3. The mostarda will keep, in a sealed container in the refrigerator for a week.

Chef Kathryn Yeomans ~ The Farmer’s Feast
http://thefarmersfeast.me/ or visit The Farmer’s Feast on Facebook
Hillsdale Farmers’ Market’s Feed Me Fresh Cooking Class

 

Thursday
Mar172016

Green Mac & Cheese

I was inspired to make this after one of our volunteers brought something similar to a market potluck last year. I love the way the greens cut through the heaviness of homemade mac & cheese, making it seem (almost) healthy. During their brief spring appearance, I like to use nettles because their rich, nutty flavor pairs perfectly with cheese. Any greens will do: spinach, mustards, sorrel, kale, green onion tops, or even broccoli florets all make nice substitutes.  (Want to come to market potlucks? Inquire about volunteer opportunities at the info booth).

Nettles, while uniquely delicious and more nutritious than all other greens combined, come with one catch--they sting! Once boiled or steamed, nettles are perfectly safe to touch, but take care when handling raw leaves. Read more about handling and cooking with nettles here.

Ingredients:

1/2 - 3/4 lb nettles, boiled and drained
1 lb penne pasta (or your favorite shape)
8 tablespoons butter, divided
2 tablespoons white flour
1/2 cup milk
2 cups half & half
1 pinch red pepper flakes to taste
1 pinch black pepper to taste
1 pinch ground nutmeg to taste
1 tablespoon dry sherry (optional)
8 oz Gruyere cheese, grated
8 oz fontina cheese, grated
16 oz sharp cheddar cheese, grated, divided
1/2 cup panko (Japanese bread crumbs)
smoked paprika


1. Preheat oven to 350 degrees. Butter a 9 x 13 inch glass baking dish with 1 tablespoon of butter and set aside. Blend nettles and half & half in a food processor and set aside.

2. Bring a medium saucepan of water to boil and add penne pasta. Boil 8-10 minutes. Pasta should be al dente. Remove from heat, run under cold water, drain and set aside.

3. Place a large heavy saucepan over medium heat, add 4 tablespoons of butter. When butter melts, whisk in flour, stirring as flour cooks a minute or two. Add milk, stirring constantly to avoid lumps. Then the sauce is smooth, add half & half, nettles mixture and continue to stir. Add red pepper, black pepper, nutmeg and sherry, stirring continuously. Add the three cheeses, reserving 1/2 C of sharp cheddar for later. Mix well until all of the cheese has melted and the sauce is consistently smooth. Remove from heat.

4. Add pasta to the pot of cheese sauce; stir until well mixed. Pour into prepared baking dish. Evenly sprinkle top of baking dish with reserved 1/2 C of sharp cheddar cheese. Cover with panko and dot with remaining butter. Sprinkle with smoked paprika.

5. Bake for 40-45 minutes, until bubbling and slightly brown on top. Let rest for 10 minutes before serving.

This recipe invites creativity: Reduce or increase the amount of greens to your own tastes. Substitute your favorite melty cheeses, or use just sharp cheddar. Skip the panko or use your own homemade bread crumbs. Change up the spices. Try stirring in lightly steamed, whole broccoli or cauliflower florets. Process raw leaves with the half & half instead of cooked for a brighter green (even nettles can be used raw, just be extra careful getting them into the blender).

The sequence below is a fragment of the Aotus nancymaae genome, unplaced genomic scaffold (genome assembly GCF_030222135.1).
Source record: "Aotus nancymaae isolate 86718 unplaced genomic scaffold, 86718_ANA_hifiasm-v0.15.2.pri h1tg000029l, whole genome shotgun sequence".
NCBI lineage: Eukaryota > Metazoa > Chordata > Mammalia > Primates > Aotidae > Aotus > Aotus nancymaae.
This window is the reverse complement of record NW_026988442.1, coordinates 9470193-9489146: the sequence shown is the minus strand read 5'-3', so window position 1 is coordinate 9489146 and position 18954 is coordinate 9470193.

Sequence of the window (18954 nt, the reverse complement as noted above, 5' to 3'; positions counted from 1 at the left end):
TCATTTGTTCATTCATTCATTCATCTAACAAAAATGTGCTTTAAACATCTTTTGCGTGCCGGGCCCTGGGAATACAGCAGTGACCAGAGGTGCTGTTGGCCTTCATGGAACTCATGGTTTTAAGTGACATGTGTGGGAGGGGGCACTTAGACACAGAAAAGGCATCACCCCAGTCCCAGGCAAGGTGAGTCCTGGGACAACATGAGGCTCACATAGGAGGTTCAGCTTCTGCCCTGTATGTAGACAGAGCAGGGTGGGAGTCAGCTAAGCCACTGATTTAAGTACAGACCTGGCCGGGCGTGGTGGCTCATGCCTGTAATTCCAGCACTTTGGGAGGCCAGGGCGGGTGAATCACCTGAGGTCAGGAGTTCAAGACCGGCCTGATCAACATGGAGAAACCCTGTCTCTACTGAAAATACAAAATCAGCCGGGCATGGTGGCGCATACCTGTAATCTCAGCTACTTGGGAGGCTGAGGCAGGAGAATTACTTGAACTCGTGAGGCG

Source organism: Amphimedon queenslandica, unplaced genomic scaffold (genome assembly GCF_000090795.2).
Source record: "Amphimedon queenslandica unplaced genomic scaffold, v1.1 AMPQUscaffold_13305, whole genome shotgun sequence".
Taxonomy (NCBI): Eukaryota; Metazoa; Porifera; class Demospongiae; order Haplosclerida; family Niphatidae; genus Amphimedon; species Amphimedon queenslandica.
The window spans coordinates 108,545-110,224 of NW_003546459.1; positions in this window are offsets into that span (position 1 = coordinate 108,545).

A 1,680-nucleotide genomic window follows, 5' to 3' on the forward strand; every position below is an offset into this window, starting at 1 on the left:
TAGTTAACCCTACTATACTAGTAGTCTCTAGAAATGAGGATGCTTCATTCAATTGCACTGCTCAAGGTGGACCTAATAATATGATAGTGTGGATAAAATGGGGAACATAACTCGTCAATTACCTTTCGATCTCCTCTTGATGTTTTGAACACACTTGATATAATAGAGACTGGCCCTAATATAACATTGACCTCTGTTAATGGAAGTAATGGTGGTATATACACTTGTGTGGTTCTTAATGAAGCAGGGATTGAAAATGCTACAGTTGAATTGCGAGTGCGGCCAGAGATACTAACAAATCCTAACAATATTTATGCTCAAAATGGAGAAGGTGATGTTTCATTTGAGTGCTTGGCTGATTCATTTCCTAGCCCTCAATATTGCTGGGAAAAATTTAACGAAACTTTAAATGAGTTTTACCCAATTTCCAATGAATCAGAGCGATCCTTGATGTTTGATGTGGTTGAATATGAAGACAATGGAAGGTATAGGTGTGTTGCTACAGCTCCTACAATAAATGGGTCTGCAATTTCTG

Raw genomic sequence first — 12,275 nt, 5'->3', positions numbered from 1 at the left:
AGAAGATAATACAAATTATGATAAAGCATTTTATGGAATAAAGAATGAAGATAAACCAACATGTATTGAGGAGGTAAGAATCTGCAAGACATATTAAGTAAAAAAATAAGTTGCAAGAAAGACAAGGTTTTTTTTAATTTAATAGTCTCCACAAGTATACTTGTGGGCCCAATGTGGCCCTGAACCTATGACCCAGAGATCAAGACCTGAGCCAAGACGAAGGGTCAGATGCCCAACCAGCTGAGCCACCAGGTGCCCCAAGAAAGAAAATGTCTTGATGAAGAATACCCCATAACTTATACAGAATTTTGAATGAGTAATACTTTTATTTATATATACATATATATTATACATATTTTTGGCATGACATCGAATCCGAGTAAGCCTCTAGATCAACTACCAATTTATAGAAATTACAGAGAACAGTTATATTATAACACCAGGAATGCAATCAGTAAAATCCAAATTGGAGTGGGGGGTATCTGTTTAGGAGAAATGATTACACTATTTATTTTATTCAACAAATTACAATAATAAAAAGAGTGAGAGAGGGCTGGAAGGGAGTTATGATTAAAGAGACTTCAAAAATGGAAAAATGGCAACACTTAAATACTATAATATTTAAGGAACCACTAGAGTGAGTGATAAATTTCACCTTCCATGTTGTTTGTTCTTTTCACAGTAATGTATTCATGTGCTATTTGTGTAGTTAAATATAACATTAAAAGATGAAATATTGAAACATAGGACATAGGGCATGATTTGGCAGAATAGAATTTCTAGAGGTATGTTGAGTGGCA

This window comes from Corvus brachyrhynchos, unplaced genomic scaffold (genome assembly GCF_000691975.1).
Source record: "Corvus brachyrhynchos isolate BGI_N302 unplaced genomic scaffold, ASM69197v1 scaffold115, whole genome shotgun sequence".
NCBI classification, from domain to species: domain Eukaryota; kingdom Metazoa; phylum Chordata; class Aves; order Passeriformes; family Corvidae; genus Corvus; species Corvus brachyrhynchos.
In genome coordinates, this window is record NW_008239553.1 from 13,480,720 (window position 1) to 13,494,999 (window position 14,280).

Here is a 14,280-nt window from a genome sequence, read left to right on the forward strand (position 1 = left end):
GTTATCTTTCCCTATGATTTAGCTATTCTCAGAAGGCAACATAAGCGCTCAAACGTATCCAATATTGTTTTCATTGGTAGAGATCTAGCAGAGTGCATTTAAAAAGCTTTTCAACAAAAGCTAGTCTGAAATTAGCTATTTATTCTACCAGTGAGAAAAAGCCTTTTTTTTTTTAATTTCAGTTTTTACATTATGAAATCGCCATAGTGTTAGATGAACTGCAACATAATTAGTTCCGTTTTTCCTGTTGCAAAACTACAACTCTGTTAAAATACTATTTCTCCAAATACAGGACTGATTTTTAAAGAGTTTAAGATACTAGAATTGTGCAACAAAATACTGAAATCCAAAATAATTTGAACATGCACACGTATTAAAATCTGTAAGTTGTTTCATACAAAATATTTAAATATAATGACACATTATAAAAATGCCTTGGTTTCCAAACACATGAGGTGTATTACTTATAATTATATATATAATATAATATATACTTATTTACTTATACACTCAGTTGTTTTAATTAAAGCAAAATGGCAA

Recipe adapted from the Hedgebrook Cookbook.

Thursday
Oct272016

Market 'Trick-Or-Treat' Soup

Although this is not how market shopper Lorinda Moholt presented this recipe to me, I couldn't resist giving it a Halloween spin. Think of it like this: you are dressed up as an adult, bag in hand, walking from booth to booth gathering treats (hopefully no tricks) from market vendors that you take home, lay out on the table, and gaze at in awe. The next day you binge on your goodies, chopping them up and turning them into this delicious soup. Coincidentally, it is also the perfect antidote to a candy hangover.

This isn't a traditional recipe with exact amounts or required ingredients. Rather, it offers open-ended advice for turning a wide variety of seasonal produce into an easy soup - one that proves good food does not have to be complicated. All recipes invite you to add your own spin; this one demands it, and then rewards you with the satisfaction of having created something of your own. Thanks to Lorinda for sharing her technique!


Serves as many as you want

1. Make a lovely pot of braised vegetables: garlic, leeks, diced carrots, savoy cabbage, celery, chopped kale or even collards, and any other vegetables waiting to be included. (To braise: cook chopped pieces on low heat in just enough broth to cover them, until they start to soften). Add sugar pumpkin or squash that has been well-cooked in the microwave (or standard oven), scooped out, and whirled in the food processor with some chicken broth.  

2. Season with salt and pepper, some curry and/or cumin and add more broth. If you have left over beans or frekkah (or farro, barley, rice, or lentils), put those in too. Simmer until cooked to your liking.

3. Just before supper, add a chopped up apple. Smile and serve, with a dollop of sour cream if you wish.


Recipe from market shopper, Lorinda Moholt.